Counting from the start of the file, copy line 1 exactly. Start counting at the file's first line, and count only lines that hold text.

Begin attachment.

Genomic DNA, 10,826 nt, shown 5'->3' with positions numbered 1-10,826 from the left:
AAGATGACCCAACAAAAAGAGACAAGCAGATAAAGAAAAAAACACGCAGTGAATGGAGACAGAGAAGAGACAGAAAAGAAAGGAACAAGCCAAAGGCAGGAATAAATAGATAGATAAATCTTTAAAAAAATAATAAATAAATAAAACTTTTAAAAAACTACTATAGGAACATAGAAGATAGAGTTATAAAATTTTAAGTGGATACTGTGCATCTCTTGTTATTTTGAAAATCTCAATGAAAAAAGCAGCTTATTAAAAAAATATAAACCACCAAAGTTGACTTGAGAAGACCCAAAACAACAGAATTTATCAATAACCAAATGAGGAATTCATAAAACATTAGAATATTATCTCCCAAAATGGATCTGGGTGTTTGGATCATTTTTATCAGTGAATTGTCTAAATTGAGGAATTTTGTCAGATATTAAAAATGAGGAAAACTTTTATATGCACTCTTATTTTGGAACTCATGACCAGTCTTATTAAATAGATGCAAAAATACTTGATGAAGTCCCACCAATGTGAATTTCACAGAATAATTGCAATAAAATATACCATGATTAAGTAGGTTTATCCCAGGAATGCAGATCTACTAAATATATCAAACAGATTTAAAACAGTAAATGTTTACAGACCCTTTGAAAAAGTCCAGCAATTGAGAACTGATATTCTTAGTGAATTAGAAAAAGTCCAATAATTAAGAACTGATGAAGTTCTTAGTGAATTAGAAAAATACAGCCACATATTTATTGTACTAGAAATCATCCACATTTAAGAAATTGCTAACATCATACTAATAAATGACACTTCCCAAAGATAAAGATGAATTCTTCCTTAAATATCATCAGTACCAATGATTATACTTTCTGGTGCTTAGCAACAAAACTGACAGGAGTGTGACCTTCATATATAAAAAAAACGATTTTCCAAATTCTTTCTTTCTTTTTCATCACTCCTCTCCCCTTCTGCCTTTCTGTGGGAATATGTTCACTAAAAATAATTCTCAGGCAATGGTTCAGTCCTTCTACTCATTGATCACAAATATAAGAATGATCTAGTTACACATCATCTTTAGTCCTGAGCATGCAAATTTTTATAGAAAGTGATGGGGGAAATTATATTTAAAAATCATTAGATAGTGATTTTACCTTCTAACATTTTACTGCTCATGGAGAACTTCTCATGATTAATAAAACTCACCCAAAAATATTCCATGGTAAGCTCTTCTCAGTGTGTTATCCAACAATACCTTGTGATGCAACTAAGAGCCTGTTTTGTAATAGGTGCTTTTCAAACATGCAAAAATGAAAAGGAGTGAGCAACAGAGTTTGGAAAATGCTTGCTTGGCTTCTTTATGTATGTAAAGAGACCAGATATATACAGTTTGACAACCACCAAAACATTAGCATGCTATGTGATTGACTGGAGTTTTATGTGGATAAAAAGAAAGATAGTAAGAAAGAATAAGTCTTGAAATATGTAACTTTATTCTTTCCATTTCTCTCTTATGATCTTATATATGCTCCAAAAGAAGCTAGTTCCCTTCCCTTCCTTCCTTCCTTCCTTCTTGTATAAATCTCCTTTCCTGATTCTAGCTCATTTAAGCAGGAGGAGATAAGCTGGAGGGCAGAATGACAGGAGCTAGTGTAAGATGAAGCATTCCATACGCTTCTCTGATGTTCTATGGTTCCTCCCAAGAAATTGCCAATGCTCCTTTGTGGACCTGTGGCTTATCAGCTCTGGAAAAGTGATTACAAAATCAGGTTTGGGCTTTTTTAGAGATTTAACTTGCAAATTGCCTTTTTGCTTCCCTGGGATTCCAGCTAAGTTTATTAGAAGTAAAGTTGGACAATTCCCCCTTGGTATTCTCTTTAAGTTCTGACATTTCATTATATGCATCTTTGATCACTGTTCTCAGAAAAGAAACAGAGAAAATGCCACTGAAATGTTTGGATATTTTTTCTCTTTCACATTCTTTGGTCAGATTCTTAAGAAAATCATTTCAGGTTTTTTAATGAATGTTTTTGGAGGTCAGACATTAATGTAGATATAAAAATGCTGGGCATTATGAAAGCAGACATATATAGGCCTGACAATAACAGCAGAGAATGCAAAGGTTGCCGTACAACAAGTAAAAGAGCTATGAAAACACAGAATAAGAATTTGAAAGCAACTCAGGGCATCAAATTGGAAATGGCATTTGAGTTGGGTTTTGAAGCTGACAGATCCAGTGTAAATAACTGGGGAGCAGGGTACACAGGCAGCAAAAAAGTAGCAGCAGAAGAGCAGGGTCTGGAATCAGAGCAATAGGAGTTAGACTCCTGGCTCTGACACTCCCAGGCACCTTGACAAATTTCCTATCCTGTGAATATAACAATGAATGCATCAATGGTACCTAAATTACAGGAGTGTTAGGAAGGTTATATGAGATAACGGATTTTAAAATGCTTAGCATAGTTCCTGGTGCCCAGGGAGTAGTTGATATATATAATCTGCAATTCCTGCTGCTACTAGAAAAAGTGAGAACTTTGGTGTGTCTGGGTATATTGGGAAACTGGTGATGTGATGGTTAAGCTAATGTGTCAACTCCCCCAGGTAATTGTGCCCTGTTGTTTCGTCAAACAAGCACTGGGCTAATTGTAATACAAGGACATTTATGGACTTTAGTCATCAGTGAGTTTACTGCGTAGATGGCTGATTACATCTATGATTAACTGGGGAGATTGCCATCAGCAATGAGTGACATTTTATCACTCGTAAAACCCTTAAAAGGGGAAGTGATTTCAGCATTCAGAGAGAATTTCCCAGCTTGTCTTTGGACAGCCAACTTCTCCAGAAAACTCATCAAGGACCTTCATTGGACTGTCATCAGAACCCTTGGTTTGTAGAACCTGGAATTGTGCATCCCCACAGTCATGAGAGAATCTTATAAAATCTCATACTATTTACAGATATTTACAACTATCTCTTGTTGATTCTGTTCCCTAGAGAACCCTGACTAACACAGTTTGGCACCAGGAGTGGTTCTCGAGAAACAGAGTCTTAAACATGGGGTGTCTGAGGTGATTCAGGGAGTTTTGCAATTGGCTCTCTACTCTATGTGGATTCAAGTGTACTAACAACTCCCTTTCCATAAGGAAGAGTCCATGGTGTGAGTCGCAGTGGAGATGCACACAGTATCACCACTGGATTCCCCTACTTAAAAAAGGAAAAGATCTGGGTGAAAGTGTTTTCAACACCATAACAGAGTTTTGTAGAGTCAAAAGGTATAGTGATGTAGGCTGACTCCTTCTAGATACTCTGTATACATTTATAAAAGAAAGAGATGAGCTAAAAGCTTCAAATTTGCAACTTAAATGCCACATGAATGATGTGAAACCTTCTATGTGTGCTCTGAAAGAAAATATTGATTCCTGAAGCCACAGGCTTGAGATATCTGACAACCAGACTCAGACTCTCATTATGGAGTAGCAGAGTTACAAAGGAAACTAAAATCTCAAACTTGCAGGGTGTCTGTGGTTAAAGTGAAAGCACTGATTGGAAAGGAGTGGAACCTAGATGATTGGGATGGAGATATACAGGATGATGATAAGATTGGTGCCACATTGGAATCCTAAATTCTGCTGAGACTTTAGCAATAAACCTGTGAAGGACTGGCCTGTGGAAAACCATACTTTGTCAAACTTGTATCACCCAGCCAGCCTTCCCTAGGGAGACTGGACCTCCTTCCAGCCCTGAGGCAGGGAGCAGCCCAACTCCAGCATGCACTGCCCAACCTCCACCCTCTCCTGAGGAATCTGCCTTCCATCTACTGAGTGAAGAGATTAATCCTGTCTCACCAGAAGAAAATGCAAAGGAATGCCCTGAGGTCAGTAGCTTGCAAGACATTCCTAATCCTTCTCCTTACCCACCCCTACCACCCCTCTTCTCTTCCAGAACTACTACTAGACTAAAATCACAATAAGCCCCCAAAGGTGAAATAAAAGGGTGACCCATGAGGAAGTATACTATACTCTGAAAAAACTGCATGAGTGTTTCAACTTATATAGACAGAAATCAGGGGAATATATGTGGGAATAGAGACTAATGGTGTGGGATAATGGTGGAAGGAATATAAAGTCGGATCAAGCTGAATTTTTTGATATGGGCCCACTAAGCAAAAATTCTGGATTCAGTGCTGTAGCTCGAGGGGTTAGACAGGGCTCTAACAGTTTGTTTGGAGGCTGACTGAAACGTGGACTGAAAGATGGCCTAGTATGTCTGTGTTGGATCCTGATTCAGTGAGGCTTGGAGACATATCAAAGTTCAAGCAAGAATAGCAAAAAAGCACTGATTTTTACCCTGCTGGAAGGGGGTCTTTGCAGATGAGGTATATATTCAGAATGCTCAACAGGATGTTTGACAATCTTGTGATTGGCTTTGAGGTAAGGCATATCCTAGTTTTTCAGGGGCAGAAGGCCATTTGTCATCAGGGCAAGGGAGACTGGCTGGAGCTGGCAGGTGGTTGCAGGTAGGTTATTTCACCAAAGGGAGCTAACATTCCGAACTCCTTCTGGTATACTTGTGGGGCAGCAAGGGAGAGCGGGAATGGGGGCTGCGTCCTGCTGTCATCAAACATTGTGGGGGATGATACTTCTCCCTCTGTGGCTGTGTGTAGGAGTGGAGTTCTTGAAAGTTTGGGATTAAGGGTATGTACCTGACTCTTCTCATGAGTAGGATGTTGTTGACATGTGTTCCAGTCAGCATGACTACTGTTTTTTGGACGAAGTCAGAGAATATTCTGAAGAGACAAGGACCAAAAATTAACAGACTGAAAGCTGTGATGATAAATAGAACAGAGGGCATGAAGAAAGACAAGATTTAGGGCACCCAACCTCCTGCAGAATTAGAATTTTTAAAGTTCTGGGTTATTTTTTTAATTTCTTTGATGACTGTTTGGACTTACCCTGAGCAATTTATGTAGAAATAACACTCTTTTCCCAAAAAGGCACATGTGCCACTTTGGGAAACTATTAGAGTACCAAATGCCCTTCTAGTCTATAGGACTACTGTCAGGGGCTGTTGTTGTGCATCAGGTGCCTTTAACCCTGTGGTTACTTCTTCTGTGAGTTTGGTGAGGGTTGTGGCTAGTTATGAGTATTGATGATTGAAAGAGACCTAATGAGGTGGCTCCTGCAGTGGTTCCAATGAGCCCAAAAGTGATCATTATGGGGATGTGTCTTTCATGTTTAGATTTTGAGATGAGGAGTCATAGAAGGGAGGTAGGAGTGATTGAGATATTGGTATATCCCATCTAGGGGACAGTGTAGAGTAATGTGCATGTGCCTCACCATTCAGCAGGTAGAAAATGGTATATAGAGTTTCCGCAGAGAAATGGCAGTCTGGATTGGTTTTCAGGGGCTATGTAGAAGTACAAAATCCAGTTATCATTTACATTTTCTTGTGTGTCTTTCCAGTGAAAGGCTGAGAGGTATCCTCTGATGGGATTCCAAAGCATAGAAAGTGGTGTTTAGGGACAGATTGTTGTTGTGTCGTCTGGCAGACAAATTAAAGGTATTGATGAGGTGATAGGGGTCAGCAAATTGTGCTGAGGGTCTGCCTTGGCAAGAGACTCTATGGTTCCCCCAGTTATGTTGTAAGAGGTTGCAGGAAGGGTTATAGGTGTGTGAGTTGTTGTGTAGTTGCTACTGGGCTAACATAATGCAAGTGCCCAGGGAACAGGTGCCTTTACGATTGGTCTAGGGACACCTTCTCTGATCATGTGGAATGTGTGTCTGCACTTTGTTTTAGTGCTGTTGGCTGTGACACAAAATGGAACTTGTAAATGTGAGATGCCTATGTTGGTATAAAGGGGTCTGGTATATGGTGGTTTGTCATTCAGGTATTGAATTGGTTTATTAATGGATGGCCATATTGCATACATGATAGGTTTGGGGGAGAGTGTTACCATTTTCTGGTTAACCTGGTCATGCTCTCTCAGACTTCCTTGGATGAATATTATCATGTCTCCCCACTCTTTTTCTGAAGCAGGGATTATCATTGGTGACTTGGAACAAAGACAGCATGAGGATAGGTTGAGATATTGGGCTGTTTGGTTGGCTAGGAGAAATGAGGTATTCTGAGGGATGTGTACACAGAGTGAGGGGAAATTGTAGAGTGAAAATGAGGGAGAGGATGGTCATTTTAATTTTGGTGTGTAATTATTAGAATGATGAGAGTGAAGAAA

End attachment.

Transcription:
Genomic DNA, 10,826 nt, shown 5'->3' with positions numbered 1-10,826 from the left: